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All Hip, No Chip

February 04, 2001|Mark Ehrman

Technophobes take note: The PaperPalm (Chronicle Books, $4.95), the "new alternative to the electronic hand-held device," is coming.

This portable information processor puts a silicon technology facade--silly icons and all--on the otherwise analog-age memo pad.

While the PaperPalm won't hit the stores till June, we got a sneak peek at one of the prototypes. Packaged in a silvery space-age plastic pouch, it looks like a serious appliance, except there's no novella-length instruction manual printed in seven languages.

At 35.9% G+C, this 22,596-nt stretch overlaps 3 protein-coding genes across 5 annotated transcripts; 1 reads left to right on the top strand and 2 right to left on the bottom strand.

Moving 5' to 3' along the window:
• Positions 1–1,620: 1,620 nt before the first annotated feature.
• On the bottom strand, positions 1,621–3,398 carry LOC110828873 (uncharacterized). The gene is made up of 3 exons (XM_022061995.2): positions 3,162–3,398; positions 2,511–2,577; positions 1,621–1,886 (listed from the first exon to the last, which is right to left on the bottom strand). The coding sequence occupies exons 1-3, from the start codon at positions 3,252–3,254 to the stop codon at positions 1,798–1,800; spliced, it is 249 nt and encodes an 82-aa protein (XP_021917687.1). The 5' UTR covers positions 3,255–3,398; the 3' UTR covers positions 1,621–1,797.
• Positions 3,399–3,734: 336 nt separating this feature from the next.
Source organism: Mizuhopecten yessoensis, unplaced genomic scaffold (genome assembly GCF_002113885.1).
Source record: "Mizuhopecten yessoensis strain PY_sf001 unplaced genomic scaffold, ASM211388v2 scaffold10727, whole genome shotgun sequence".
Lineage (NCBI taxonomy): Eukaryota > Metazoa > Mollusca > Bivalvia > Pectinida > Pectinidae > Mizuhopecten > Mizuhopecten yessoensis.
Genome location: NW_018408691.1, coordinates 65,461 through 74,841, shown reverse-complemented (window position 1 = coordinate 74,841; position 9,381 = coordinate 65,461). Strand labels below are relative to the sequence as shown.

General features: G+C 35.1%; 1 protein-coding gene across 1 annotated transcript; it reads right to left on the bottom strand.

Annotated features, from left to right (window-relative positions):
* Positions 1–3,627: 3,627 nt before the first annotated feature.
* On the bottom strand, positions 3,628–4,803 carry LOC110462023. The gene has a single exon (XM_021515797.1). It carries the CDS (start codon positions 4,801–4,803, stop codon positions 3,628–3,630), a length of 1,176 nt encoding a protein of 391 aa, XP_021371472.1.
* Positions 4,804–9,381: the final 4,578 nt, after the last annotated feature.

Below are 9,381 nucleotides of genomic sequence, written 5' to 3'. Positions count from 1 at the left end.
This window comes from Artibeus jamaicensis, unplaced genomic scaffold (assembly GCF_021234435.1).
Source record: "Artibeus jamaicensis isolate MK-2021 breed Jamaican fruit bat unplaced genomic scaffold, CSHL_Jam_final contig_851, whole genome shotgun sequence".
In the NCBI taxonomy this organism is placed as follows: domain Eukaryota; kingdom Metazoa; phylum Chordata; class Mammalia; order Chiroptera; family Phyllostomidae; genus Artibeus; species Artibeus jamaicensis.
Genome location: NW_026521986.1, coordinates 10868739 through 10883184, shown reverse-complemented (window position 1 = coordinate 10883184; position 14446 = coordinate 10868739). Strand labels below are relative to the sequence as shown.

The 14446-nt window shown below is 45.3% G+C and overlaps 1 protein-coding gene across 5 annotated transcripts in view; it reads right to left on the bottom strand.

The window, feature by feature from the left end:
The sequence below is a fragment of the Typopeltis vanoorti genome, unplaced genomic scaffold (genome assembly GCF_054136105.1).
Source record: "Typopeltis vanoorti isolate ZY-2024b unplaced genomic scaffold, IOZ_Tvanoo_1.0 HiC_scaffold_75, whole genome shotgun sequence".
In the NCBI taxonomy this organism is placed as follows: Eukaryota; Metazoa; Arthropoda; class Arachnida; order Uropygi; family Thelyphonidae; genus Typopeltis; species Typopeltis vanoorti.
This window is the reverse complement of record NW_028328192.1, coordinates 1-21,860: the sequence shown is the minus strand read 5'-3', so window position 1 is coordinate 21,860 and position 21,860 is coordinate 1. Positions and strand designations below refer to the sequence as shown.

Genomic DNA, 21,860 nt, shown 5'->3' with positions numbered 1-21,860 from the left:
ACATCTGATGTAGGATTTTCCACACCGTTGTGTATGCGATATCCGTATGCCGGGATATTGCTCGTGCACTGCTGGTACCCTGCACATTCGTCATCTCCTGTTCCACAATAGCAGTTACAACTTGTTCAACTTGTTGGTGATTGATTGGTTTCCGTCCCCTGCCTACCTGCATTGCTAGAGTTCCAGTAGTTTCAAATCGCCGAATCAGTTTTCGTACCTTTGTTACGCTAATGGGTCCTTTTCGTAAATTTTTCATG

Our rigorous field test demonstrated that it functions flawlessly in a variety of conditions. Telephone numbers, appointments and even complex graphic elements such as diagrams and doodles are easily and faithfully recorded in its memory bank using the stylus-shaped No. 2 pencil. Text and graphics can be retrieved at any time, with nary a byte of data lost.

Because the PaperPalm emits no stray radio frequencies, the promo material boasts, you can even save and access material during takeoffs and landings. Of course, getting the unit wet will compromise its functionality, but if you do drop it in the bathtub, it's much less expensive to replace.

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